The goal is to keep your succulents in a climate that remains as consistent as possible. So if you keep your home around 72 degrees Fahrenheit during the day, try to bring your plants inside before the temperature falls drastically below this point. The same goes for the amount of sun you provide in the new location inside your home. Avoid providing significantly more or less sunlight without slowly acclimating your succulents to the change.

Related: How to Make Your Succulents Grow Faster and Bigger

Step 4: Keep a Two-Week Acclimation Schedule

Acclimating your succulents to changes in climate should be a gradual process that takes up to two weeks. If your plants have died after moving them inside in the past, keeping a schedule during the first two weeks could help. Try to move your plants to their new home in one-hour increments. So for example, on day one, leave them inside for one hour in the morning and back out for the remainder of the day. On day two, leave them inside for two hours, and so on.

Keep an eye on your plants during this time and make sure they’re receiving the proper amount of light and water. If you notice any signs of stress such as wilting leaves, adjust the schedule as needed. The slower you can acclimate your succulents when moving them to a new home, the better.

There are times when acclimating your plants is not practical. For example, if you are gifted a new plant, buy a new one from your local greenhouse, or realize it’s about to freeze tonight. Just do your best to mirror the conditions that your plant came from.

Step 5: Adjust Their Watering Schedule

One of the most important things to remember when bringing your succulent indoors is to be aware of their water needs. This is because they will likely be receiving a different amount of sunlight or moving air than they are used to. Additionally, if you are moving them inside where you are heating with forced air this can cause the plant to dry out more quickly.

When first acclimating your succulent to its new environment, pause your watering schedule for a few days to avoid stressing your plant. Water it no more than once a week and then gradually increase the amount of water as needed. Make sure not to overwater them, as this can lead to root rot.

Common Signs That Your Succulent Is Stressed

sun stressed succulents

There are a few signs that your succulent may be stressed after moving it. If you notice any of these, make sure to take action to help your plant recover.

Vibrant colored leaves: Many succulents change in color with the amount of sunlight they receive. For example, if sunlight increases, they may display vibrant stress colors as a protective measure. And if the sunlight decreases, their color may dull or even turn back to green.

Wilting leaves: This is often a sign of too much sun or heat. Move your plant to a shadier spot or make sure excessive air is not hitting its leaves.

Yellowing leaves: If the leaves of your succulent are turning yellow, this is usually a sign of overwatering. Allow the soil to dry out completely before watering it again.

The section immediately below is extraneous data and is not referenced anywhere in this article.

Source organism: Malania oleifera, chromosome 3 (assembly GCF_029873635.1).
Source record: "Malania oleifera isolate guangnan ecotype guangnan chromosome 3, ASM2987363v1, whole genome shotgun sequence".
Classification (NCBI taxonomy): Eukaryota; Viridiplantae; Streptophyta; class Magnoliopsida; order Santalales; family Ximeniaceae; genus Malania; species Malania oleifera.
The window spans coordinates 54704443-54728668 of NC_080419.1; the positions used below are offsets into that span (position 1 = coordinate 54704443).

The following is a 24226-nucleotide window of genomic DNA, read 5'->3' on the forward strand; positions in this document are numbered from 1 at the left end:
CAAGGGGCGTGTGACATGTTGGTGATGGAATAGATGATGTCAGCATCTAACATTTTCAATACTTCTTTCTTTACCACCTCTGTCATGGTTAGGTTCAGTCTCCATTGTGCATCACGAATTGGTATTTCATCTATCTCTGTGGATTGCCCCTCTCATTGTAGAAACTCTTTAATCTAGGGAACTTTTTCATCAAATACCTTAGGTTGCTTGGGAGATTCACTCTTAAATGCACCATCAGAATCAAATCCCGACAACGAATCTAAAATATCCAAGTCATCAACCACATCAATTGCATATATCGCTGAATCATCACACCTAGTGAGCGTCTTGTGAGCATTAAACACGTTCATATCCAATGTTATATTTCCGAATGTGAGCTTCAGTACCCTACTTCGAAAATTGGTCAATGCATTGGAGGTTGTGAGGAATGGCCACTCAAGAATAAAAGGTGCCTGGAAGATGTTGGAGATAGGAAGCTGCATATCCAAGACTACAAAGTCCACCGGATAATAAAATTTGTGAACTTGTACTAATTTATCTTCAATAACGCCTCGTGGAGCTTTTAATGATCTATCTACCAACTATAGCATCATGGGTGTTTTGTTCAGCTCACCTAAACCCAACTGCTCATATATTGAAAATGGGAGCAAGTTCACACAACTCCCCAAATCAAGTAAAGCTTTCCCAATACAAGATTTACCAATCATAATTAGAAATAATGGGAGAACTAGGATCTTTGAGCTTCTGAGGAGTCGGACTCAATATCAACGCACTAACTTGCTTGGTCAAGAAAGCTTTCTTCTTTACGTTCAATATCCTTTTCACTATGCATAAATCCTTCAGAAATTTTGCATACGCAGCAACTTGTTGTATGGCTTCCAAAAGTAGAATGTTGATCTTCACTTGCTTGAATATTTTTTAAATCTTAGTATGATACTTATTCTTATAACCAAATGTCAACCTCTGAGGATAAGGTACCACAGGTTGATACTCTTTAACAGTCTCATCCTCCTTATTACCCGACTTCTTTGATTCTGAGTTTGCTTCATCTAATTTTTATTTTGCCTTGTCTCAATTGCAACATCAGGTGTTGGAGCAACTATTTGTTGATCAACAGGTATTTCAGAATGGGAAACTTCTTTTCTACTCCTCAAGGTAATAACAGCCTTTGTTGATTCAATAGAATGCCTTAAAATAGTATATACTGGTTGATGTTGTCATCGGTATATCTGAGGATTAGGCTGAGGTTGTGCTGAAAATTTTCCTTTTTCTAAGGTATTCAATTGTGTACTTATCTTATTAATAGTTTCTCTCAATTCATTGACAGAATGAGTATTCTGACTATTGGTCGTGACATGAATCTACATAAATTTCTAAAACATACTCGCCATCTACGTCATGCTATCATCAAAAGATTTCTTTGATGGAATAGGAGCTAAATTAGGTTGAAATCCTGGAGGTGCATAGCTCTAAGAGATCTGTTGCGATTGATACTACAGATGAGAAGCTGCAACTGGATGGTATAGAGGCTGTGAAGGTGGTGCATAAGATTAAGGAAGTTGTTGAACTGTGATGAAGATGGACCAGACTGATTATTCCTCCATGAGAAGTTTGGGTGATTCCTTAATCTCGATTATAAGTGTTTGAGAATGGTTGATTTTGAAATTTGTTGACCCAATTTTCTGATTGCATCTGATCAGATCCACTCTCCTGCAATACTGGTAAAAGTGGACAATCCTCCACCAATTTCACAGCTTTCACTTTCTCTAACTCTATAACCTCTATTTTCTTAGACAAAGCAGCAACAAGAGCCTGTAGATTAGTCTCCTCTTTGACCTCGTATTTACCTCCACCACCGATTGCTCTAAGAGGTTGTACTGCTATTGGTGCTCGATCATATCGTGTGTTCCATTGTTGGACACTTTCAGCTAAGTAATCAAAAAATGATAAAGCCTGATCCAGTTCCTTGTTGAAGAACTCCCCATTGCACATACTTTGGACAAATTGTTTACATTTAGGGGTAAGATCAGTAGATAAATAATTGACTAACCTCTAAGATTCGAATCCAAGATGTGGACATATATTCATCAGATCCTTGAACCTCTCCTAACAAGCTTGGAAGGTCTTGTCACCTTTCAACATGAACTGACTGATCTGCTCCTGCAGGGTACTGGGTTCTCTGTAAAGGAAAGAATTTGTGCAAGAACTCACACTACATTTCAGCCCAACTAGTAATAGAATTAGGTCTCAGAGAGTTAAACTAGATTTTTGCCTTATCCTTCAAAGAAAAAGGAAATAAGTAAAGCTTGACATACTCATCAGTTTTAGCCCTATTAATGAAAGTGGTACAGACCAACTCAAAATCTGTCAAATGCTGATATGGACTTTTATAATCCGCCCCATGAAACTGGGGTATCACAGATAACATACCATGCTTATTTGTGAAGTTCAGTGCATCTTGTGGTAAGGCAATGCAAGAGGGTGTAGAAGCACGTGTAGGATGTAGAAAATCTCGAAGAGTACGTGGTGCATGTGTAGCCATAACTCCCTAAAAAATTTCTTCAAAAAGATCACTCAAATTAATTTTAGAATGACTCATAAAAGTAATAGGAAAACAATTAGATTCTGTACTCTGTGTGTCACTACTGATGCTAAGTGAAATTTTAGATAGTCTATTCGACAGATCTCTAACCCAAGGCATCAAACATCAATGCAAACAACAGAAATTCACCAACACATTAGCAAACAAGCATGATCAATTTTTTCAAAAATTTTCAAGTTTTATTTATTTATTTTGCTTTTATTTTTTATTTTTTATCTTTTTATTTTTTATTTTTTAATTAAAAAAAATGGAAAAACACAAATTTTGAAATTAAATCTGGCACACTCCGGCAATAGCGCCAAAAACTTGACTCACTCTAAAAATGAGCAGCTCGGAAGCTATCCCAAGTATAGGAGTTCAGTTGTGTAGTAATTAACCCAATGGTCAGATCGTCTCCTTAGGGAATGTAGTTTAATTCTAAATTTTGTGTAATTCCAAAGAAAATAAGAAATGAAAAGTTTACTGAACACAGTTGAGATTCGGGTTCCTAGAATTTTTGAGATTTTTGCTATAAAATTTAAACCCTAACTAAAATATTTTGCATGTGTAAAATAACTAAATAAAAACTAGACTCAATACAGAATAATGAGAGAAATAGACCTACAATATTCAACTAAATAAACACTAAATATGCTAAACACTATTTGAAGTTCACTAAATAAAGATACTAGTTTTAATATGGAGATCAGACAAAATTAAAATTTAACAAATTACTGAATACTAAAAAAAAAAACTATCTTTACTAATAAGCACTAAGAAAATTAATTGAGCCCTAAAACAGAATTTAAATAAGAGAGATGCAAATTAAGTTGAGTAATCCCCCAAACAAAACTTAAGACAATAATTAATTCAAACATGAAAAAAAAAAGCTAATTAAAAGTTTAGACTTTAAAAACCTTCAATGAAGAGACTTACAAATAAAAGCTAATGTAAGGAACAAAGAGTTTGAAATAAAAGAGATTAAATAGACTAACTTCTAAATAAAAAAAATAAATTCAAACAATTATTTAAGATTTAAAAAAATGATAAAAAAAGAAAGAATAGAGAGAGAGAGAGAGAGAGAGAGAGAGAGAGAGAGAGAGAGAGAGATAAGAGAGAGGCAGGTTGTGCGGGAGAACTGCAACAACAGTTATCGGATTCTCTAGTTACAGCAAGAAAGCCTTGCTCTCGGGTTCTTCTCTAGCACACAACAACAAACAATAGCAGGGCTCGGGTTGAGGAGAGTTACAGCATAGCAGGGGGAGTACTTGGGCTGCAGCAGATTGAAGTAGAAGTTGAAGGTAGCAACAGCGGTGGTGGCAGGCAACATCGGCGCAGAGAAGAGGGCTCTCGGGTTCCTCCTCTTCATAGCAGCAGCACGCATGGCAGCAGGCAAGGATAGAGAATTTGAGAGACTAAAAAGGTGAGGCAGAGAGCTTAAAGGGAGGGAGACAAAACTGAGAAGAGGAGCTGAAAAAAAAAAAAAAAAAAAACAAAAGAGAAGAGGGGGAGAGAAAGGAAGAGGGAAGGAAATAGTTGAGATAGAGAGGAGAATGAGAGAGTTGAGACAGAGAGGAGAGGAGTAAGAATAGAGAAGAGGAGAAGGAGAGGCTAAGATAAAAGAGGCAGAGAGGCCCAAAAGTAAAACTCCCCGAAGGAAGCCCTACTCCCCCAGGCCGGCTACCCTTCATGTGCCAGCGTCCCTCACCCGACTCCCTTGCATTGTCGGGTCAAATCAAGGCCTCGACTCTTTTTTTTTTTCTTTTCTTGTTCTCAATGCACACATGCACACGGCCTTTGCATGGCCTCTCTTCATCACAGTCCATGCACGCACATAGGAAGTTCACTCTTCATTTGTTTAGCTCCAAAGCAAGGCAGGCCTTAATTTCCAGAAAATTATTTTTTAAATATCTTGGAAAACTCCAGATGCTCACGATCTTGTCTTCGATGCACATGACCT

Leaves falling off: If the leaves of your succulent are falling off, this could be a sign of too much or too little water, as well as a lack of nutrients. Try to maintain a consistent watering schedule and make sure the plant is getting enough sunlight.

Related: How to Use Worm Castings for Succulents

More Questions About Moving Your Succulents Indoors

There are many scenarios where it might feel right to shield your succulents from harsh elements. But those hardy plants can take more than you might think.

Should I bring my succulents inside when it rains?

No, you don’t need to bring your succulents inside when it rains. In fact, rainwater can actually be beneficial for these plants since it helps them to absorb nutrients and stay hydrated.

Just make sure that you allow your succulents to drain properly after a rainstorm so that they don’t get too much water. You can do this by placing them on a surface that allows water to drain or by using a pot with drainage holes.

Which succulents can stay outside in winter?

There are actually quite a few varieties of succulents that can tolerate colder weather, including sedum, sempervivum, and delosperma. If you live in an area with cold winters, you’ll want to make sure that you choose one of these varieties for your garden. When the weather starts to get chilly, you’ll want to move your plants indoors so that they don’t freeze and die.

Related: How to Start a Greenhouse for Succulents (Indoors or Out!)

Can succulents live outside in summer?

Yes, succulents prefer to live outside during summer! Just make sure that they’re getting enough sunlight and water. If you live in an area with very hot summers, you may want to consider moving your plants into partial shade so that they don’t get scorched by the sun. Most varieties of succulents can handle full sun without any problems.

What temperature is too cold for succulents?

Each type of succulent has its preferences. Some varieties, like sedum and sempervivum, can tolerate freezing temperatures as long as they’re not exposed to frost for extended periods of time. Other varieties, like echeveria, won’t do well in temperatures below 40 degrees Fahrenheit.

If you’re not sure what temperature is too cold for your particular variety of succulents, it’s best to err on the side of caution and bring them indoors when the weather starts to get chilly.

Acclimating Succulents to Climate Changes is Key

The most important thing to remember when moving your succulents indoors is to acclimate them slowly to the change in climate. This means giving them time to adjust to the new environment before making any drastic or permanent changes.

Caring for succulents indoors is relatively easy – as long as you know what you’re doing! By creating a routine for your plants, you’ll be able to keep them healthy and happy all year round.

Just remember to bring them indoors slightly before the weather gets cold and give them plenty of sunlight during the warmer months. With a little bit of care, your succulents will thrive no matter what time of year it is!